An official said on Monday that after a month-long investigation, police in Gujarat’s Mehsana district allegedly discovered a racket wherein unqualified students received assistance to achieve high scores on an international English proficiency test in order to travel to Canada on student visas and then attempt to enter the US illegally. In connection with the alleged scam involving the International English Language Testing System, the Mehsana police have filed charges against 45 people and detained three of them, including a student from Surat (IELTS). For non-native English speakers, the IELTS is an internationally standardized exam of English language competency. A passing score is required for admission to reputable universities in many different countries.
A coaching class owner, the CEO of a private test management and educational services organisation, and nearly two dozen pupils were among those who had reservations, he claimed. Six young people from Gujarat who were detained by US border agents in March during an unsuccessful attempt to enter the country from Canada have been linked to the alleged racket after they were unable to respond in English to questions posed by a US judge during a court hearing. Two of those six pupils came from Gandhinagar and Patan, while the other four came from various locations within the Mehsana district. Dhruv Patel, Neel Patel, Urvish Patel, and Savan Patel were identified as the four kids from the Mehsana area.
Inspector Bhavesh Rathod of the Mehsana police’s Special Operations Group (SOG), who was in charge of the investigation, claimed that the alleged ringleader, Amit Chaudhary, had conspired with some employees of Ahmedabad-based testing agency Planet EDU to help 21 students score 6 to 7 bands on the IELTS exam by taking between Rs 10 lakh and Rs 20 lakh from each of them. After concluding his month-long investigation, Rathod filed an FIR (first information report) with the Mehsana “B” division police station on Sunday. It named 45 people, including Chaudhary, and accused them of cheating (in violation of Indian Penal Code section 420), criminal breach of trust (406), forgery (465) and criminal conspiracy (120-b). Other key persons named in the FIR included coaching class owner Gokul Menon, Chief Executive of Planet EDU Sanjeev Sehgal, examination manager Rajesh Tahiliani, Menon’s accomplice Fernandes Sawant, some test supervisors and 21 students who had paid money to Chaudhary to get high IELTS scores.
“Gokul Menon, his accomplice Fernandes Sawant, and a student from Surat named Sandip Patel have already been taken into custody. The 22 ineligible students had paid Chaudhary and others between Rs 10 and Rs 20 lakh apiece to assist them in achieving high IELTS scores so they could quickly gain admission to colleges abroad despite their limited English proficiency “Rathod stated. The four Mehsana students who were apprehended by US officials in March were among the 21 pupils in question. The inspector stated that Mehsana city police would conduct a more thorough investigation into the incident. As per the FIR, Chaudhary and others had arranged for proxy students, who were proficient in English, to give written exams for the actual candidates with the help of some test day supervisors (TDS) and writing examiners appointed by the testing agency Planet EDU.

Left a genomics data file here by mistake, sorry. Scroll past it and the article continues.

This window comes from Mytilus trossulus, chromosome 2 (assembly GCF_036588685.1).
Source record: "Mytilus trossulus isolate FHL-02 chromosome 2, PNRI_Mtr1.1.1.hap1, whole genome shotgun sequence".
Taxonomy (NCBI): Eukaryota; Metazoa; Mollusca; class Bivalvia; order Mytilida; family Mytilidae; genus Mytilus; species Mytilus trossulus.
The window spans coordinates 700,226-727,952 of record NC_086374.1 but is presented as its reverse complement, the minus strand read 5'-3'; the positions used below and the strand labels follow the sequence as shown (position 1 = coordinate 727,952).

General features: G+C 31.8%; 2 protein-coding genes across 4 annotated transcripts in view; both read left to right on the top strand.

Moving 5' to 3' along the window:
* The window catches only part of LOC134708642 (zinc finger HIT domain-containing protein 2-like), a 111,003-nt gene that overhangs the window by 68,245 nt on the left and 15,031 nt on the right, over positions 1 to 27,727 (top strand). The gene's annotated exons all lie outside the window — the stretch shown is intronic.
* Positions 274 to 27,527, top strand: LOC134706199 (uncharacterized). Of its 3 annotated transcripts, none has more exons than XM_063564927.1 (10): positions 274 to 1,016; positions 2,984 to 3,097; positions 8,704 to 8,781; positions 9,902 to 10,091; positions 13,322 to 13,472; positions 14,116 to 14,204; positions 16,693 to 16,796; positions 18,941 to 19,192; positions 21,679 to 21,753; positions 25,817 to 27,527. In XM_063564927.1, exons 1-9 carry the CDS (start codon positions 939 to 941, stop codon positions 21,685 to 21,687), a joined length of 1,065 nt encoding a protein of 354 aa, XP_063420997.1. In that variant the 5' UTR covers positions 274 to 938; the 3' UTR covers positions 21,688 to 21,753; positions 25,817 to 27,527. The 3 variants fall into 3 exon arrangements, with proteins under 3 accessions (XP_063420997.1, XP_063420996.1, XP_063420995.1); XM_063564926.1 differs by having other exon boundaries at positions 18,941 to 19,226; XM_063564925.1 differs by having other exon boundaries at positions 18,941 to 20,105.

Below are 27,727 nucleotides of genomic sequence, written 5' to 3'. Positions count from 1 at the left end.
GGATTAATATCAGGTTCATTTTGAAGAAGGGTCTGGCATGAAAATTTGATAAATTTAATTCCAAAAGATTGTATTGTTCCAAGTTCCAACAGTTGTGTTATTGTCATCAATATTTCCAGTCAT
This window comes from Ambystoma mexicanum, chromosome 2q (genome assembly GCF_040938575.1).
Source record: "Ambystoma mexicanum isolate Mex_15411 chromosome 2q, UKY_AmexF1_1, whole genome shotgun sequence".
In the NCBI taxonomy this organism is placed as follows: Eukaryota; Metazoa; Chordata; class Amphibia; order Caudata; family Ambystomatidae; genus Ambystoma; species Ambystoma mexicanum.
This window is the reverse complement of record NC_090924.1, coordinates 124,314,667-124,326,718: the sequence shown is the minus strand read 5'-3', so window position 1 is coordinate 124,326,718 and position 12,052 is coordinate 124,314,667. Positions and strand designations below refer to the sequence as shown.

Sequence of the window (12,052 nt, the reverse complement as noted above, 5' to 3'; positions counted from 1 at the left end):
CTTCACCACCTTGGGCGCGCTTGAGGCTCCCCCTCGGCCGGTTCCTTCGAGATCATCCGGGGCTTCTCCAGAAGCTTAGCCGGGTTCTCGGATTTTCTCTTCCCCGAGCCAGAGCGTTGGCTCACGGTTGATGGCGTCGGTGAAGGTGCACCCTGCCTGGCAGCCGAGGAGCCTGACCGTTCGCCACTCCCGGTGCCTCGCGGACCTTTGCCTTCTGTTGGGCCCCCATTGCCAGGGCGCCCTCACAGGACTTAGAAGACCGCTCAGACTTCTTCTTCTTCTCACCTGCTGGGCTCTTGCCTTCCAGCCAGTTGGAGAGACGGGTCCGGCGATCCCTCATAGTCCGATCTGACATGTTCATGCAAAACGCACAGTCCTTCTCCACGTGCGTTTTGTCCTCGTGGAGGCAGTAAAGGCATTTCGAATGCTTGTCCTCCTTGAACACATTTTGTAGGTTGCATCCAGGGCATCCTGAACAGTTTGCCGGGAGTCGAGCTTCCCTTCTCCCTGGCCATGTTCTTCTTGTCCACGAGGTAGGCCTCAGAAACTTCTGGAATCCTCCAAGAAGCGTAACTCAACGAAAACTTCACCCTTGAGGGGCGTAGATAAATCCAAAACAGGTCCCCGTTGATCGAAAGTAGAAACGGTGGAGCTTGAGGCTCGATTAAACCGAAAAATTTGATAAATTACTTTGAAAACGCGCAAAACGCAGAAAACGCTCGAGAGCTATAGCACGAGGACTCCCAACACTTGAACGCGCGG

According to the police paperwork, the test was carried out in September of last year at a hotel in the south Gujarati town of Navsari. Additionally, the SOG investigation found that English-speaking exams were also falsified. The speaking proficiency test was administered around 10 p.m. after the actual test had ended, according to the FIR, which also claimed that speaking test examiner Renu Suri had allegedly permitted proxy candidates to present in place of real pupils. The investigation found that Fernandes had taken the English-speaking test in Neel Patel’s place. “The other three Mehsana students aren’t even grads, save from Savan Patel, who has a BA. Since they all had studied in Gujarati medium throughout, they contacted Chaudhary to get high IELTS scores so that they can go to Canada on student visas and then enter the US using their connections there,” said Rathod.
In response to a request from American authorities, the Mehsana police SOG launched its investigation. In March, six Gujarati students were rescued from a capsized boat in the Saint Regis river in Akwesasne, New York, not far from the Canadian border. “When they were presented in front of a court in the US, they refused to respond to the judge’s queries in English. The court had to take the services of a Hindi translator. The pupils’ IELTS scores, which range from 6.5 to 7, perplexed the court, according to Rathod. Later, citing a news report on the incident, the criminal fraud investigation unit of the US Consulate General in Mumbai had sent a mail to the Mehsana police to conduct an inquiry to find out how these four students from Mehsana received very high scores and which agency or agents were involved, he informed. All the six students from Gujarat nabbed earlier are still in the US and doing jobs there. They are on bail and can not leave the country till the pendency of the case against them, said the inspector.